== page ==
PAX coworking was a bit removed from central Tokyo – the space is located in a rural neighbourhood in Kyodo. I met Kyo Satani, the founder, who gave me an incredible story of how PAX Coworking came to be. Originally, PAX started as a restaurant concept. An avid traveller, Kyo had been travelling the world when he happened across some incredible coriander dishes in Cambodia. Coriander is not an everyday staple food in Japan. Eventually, Kyo settled down and found himself unable to travel as much as he wanted to, however he always remembered the communicative nature of travellers. He started Paxi Restaurant as a way to promote some delicious coriander dishes in Japan and found the space a place where people could open up, communicate and collaborate. After hearing that an entrepreneur pick up a successful idea from chatting up someone in his restaurant, he turned the floor above his restaurant into a coworking space, thinking it’d be a great way for entrepreneurs to communicate and collaborate on their passion projects.
Kyo believes that PAX was most likely one of the first Coworking spaces in Japan, opening in early 2010, when he couldn’t find any other spaces like it. These days, Kyo focuses on his restaurant, the coworking space and his newest venture, Cialthon, a social-based marathon where the focus is on participants discovering a city through movement. Instead of winning by time trial, winners are chosen from discovering the most interesting moments and city environments during their run.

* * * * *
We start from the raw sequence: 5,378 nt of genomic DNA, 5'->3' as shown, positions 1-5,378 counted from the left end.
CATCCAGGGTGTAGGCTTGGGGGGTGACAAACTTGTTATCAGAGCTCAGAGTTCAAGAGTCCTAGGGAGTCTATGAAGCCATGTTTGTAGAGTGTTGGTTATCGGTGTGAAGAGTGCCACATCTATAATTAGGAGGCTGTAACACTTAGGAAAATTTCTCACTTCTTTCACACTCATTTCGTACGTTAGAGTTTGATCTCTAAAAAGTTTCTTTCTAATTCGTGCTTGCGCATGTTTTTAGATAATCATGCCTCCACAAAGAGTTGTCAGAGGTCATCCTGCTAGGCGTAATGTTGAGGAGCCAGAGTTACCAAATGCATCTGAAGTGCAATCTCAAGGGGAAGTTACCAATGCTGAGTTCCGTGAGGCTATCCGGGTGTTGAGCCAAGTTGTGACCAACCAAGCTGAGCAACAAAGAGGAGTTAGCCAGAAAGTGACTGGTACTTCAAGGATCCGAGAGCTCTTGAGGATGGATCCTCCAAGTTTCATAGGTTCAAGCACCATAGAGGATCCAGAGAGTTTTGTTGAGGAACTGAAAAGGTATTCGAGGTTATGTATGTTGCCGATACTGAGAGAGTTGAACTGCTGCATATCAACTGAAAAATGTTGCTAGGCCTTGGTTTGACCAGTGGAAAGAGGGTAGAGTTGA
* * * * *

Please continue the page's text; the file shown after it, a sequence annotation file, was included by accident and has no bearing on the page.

Those looking for something quiet, are more focused on more artistic or collaborative endeavours, or enjoy a good coriander dish in Japan would find PAX Corworking great.
2-11-3, Meguro, Meguro-ku
Tokyo HUB was the coworking space I found with the most focus on actively building a global community as well as focus on providing startup and entrepreneur educational resources, especially focused on sustainability. The space felt very familiar to me and very functional, similar to the ones we have in Hong Kong. Sebastian, the Manager there, explained that The HUB started as a single, humble location in London. It’s now a global network with more than 11,000 members and 63+ locations. The office itself has great private meeting rooms, lounges, a huge event space and awesome kitchen in case you’re incredibly hardcore and just want to live in Tokyo HUB. Sebastian also mentioned Impact HUB is currently looking for a way to integrate global base membership into all its HUBs for members, allowing you to visit any HUB space through a single membership.
The day I was visiting, the HUB brought in speakers from Silicon Valley to speak about social impact investing, where the investment focus is on tackling negative social issues have just as much weight in the investment decision as ROI. It was a good example of the power of a entrepreneurial global network and their focus on sustainability that the Tokyo HUB is successfully creating.
Tokyo HUB would be a great spot for those focused on social sustainability issues or those looking to meet, interact and collaborate within a global network of entrepreneurs and startups.
A big “thanks” to everyone in Tokyo who gave me time to check out their spaces!